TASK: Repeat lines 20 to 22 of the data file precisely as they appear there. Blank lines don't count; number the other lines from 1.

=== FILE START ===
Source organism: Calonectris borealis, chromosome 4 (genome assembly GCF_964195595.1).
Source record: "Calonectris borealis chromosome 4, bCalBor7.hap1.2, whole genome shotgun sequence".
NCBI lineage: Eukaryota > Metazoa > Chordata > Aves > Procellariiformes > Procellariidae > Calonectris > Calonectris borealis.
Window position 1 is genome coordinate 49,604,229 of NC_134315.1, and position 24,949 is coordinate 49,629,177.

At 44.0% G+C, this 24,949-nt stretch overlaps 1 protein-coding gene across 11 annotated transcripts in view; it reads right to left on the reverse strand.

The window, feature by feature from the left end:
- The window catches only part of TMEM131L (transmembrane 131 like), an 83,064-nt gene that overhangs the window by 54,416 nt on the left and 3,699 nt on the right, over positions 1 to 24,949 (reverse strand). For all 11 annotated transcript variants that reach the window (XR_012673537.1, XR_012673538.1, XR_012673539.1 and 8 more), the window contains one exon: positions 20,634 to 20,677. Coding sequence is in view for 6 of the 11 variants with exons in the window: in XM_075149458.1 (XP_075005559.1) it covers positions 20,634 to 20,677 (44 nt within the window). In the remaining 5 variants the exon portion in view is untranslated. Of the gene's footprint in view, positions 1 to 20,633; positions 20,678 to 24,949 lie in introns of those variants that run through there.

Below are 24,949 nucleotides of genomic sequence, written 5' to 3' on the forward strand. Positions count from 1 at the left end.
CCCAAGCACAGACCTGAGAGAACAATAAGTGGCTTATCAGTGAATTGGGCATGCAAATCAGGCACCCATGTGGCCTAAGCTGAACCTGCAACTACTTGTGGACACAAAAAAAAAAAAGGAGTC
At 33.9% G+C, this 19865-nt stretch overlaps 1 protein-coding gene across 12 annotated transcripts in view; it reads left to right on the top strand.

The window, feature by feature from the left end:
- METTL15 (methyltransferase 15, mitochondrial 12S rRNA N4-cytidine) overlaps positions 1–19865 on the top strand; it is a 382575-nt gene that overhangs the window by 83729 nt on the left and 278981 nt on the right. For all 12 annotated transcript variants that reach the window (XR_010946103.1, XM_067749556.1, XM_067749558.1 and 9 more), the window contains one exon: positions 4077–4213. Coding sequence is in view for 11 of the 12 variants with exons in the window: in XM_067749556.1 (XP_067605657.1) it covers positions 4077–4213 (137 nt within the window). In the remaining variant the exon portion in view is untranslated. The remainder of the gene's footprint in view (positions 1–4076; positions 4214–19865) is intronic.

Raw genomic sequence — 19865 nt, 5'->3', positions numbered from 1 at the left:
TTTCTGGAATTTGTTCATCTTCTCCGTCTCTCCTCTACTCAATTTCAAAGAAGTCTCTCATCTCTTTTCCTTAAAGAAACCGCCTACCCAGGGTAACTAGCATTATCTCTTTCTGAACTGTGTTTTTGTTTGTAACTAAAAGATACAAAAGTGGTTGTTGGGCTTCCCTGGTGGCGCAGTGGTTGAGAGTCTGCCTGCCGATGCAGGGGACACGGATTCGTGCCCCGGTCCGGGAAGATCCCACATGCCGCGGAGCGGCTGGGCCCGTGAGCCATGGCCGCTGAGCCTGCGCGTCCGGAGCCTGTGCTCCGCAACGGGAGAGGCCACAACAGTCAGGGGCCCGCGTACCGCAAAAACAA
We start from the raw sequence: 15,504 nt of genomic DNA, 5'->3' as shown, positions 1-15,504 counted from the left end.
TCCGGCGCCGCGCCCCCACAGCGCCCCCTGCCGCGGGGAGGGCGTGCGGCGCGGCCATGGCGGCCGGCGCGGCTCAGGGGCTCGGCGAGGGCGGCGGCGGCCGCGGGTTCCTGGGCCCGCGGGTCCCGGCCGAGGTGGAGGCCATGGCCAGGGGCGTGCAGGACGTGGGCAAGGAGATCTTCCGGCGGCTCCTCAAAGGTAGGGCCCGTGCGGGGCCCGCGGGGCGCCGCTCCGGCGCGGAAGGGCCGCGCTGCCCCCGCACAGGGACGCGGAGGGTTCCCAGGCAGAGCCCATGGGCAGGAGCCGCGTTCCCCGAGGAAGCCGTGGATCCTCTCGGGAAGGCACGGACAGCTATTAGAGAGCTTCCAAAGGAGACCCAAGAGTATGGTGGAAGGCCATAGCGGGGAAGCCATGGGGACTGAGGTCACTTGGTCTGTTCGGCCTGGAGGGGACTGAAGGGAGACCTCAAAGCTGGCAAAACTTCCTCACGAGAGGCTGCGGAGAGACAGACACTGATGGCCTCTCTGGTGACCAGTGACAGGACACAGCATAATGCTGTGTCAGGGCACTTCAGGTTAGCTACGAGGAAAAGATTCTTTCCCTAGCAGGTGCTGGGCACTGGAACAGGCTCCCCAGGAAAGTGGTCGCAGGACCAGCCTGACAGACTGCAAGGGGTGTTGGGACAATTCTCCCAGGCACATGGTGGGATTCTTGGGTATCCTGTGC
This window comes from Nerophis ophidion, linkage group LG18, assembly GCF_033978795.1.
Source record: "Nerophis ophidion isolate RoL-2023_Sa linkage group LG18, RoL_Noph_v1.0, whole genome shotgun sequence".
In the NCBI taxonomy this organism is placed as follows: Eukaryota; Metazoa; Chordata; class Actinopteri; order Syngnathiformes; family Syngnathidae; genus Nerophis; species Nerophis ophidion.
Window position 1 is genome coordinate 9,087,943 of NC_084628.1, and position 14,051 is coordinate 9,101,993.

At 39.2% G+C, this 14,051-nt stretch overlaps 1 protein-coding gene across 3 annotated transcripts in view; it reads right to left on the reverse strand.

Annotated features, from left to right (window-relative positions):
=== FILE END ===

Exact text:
Window position 1 is genome coordinate 9,087,943 of NC_084628.1, and position 14,051 is coordinate 9,101,993.

At 39.2% G+C, this 14,051-nt stretch overlaps 1 protein-coding gene across 3 annotated transcripts in view; it reads right to left on the reverse strand.

Annotated features, from left to right (window-relative positions):